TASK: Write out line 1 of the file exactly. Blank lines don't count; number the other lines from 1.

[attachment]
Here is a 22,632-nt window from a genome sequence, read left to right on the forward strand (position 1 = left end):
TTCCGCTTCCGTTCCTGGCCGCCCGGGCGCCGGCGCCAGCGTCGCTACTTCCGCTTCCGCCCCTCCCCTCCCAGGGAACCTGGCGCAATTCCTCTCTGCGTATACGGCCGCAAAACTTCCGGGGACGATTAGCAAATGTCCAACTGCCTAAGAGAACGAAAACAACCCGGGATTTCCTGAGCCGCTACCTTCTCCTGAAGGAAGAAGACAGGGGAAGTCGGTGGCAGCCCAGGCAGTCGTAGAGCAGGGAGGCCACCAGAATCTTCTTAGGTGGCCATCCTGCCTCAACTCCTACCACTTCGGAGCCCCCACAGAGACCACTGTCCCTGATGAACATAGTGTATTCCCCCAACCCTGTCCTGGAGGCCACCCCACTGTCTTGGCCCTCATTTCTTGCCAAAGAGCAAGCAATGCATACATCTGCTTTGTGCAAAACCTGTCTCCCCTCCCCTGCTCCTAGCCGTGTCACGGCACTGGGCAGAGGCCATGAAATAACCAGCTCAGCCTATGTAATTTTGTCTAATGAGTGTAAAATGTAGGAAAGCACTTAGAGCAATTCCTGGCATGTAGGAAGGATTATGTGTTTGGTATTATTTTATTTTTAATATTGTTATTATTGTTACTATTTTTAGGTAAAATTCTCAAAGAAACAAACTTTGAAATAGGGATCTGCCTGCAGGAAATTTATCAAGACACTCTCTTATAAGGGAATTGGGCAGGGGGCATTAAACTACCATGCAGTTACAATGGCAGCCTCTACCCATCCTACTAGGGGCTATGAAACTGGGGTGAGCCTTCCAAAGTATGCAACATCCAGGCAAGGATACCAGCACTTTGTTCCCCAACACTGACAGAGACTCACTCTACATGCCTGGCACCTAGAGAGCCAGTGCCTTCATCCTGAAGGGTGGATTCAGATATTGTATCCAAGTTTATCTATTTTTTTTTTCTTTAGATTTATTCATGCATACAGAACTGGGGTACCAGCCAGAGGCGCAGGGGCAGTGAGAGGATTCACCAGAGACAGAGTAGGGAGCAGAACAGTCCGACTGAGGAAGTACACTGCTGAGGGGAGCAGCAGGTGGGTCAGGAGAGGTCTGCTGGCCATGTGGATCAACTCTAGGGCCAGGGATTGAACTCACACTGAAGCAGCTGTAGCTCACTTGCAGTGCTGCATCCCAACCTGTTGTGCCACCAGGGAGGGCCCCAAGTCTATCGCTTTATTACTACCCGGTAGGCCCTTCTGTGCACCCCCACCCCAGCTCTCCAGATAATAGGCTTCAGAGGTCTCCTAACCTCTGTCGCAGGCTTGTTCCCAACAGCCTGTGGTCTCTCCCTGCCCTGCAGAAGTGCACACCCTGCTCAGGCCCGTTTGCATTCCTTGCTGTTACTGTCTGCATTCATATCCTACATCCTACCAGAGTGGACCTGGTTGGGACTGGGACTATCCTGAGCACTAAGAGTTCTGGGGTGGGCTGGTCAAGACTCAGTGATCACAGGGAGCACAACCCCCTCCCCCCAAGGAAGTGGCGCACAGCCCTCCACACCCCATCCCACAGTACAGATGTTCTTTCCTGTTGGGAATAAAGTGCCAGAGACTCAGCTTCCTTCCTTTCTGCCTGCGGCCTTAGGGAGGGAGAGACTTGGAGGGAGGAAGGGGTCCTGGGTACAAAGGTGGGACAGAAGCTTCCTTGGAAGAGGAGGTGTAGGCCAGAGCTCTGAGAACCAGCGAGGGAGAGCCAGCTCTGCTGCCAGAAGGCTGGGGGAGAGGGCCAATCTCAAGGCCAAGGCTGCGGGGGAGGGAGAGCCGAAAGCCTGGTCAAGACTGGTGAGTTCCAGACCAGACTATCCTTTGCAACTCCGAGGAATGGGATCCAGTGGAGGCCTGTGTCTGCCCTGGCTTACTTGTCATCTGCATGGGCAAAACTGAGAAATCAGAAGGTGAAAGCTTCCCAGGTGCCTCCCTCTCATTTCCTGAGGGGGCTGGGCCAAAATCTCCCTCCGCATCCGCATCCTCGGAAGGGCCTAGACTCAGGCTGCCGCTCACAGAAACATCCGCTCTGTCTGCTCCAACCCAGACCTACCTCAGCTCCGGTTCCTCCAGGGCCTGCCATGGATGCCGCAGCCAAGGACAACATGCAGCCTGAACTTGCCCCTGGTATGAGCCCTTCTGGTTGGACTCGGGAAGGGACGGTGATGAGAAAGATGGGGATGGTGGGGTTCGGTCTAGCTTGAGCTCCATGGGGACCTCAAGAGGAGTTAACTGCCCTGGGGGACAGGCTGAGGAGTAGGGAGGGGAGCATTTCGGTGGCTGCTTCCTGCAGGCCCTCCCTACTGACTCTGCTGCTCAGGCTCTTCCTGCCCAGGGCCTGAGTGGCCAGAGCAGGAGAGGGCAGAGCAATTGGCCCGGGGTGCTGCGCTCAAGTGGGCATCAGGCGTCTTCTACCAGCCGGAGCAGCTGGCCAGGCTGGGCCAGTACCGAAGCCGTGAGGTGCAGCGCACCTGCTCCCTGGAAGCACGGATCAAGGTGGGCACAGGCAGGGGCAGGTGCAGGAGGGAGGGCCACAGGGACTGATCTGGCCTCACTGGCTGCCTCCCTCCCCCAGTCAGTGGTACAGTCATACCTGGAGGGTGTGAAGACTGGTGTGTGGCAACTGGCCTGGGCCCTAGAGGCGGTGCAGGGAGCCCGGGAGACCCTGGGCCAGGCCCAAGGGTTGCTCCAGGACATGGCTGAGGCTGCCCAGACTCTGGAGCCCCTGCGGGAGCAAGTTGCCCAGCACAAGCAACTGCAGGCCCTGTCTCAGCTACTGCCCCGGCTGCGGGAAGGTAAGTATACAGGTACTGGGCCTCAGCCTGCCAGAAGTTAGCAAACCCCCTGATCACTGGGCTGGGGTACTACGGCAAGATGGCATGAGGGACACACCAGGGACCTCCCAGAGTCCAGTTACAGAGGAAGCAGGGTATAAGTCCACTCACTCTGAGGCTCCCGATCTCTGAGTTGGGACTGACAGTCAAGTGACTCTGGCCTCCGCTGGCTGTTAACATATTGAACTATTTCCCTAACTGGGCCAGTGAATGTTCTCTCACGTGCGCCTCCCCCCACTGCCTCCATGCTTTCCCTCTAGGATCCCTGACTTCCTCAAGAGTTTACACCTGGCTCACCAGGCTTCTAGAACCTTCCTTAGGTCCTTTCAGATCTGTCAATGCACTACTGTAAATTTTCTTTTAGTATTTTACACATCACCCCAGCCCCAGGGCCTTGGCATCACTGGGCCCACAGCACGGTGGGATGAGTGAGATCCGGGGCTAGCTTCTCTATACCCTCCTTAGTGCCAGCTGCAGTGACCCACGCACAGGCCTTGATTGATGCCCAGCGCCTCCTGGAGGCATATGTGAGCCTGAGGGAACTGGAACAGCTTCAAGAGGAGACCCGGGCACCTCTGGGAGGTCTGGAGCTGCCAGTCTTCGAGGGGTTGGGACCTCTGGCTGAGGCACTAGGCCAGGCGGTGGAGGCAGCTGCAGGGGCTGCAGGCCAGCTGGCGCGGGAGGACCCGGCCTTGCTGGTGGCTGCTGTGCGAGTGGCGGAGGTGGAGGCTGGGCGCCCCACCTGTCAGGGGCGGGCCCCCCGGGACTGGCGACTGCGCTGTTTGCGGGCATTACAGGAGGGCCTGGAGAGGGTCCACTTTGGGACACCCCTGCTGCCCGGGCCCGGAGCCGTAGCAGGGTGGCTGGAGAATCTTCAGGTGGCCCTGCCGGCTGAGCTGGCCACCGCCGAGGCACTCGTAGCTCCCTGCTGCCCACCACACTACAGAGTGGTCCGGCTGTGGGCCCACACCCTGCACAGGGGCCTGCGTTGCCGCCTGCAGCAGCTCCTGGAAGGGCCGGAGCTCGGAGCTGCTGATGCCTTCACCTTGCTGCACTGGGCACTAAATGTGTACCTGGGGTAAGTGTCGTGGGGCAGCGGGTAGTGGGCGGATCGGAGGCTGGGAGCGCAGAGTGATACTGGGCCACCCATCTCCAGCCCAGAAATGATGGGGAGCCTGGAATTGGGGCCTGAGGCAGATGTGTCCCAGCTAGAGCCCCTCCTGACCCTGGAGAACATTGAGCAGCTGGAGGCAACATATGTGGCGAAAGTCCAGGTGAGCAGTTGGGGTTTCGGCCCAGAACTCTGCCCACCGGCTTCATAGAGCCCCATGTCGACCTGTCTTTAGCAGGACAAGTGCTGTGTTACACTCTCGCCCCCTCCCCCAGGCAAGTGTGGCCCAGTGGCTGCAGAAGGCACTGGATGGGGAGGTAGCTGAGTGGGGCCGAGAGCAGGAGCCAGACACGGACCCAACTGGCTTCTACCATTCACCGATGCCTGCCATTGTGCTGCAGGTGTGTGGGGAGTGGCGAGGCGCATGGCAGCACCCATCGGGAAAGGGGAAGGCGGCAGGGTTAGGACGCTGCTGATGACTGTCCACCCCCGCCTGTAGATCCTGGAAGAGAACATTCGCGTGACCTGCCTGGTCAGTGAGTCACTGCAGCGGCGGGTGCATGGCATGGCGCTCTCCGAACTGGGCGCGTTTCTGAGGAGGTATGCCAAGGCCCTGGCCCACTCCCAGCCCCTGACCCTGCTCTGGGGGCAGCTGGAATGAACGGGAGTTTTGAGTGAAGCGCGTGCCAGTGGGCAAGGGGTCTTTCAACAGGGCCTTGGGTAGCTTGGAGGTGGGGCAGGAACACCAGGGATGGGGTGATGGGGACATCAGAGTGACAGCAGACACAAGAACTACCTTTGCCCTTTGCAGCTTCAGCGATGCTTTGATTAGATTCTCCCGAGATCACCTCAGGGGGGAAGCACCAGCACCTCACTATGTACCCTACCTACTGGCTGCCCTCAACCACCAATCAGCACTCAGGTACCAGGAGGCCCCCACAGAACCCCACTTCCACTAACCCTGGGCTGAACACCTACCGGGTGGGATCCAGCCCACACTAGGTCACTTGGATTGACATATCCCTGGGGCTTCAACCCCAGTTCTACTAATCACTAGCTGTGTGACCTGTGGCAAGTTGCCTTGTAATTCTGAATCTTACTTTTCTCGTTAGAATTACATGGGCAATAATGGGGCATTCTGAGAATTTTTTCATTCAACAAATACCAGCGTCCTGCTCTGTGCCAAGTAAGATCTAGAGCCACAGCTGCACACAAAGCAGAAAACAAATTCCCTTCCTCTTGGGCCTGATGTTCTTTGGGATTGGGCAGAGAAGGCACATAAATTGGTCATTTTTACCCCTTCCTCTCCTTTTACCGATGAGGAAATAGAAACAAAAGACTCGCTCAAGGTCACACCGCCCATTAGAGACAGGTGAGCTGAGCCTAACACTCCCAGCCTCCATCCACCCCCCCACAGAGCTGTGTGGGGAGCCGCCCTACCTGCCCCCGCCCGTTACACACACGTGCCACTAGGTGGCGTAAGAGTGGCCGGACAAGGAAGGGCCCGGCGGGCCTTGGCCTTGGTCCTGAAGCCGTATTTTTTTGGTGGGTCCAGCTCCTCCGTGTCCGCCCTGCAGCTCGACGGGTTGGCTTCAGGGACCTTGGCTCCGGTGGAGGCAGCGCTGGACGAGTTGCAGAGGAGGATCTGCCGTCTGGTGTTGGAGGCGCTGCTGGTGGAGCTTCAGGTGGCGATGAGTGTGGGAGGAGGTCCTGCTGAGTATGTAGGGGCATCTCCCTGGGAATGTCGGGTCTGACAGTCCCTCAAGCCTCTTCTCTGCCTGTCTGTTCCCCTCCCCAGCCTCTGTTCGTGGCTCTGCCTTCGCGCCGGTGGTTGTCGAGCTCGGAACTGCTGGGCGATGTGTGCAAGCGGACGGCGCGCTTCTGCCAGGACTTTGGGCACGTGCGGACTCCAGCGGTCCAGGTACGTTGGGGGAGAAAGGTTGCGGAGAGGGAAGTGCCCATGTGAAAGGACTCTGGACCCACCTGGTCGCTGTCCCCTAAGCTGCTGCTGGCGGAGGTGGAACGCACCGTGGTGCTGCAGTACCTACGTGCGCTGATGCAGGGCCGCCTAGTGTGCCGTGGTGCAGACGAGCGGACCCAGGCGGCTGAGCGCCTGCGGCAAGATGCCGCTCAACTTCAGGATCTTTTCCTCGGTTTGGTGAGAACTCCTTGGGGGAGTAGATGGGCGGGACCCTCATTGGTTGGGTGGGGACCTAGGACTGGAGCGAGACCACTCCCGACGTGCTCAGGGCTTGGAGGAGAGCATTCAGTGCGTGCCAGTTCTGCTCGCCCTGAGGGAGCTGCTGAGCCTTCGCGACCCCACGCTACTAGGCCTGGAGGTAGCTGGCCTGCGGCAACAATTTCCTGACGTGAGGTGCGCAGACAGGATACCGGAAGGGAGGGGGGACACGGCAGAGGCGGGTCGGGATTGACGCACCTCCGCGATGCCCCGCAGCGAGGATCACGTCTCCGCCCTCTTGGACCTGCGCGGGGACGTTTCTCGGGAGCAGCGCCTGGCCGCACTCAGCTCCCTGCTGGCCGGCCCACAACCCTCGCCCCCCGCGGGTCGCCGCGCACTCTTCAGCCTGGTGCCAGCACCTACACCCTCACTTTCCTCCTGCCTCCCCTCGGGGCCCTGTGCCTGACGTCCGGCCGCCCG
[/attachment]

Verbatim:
Here is a 22,632-nt window from a genome sequence, read left to right on the forward strand (position 1 = left end):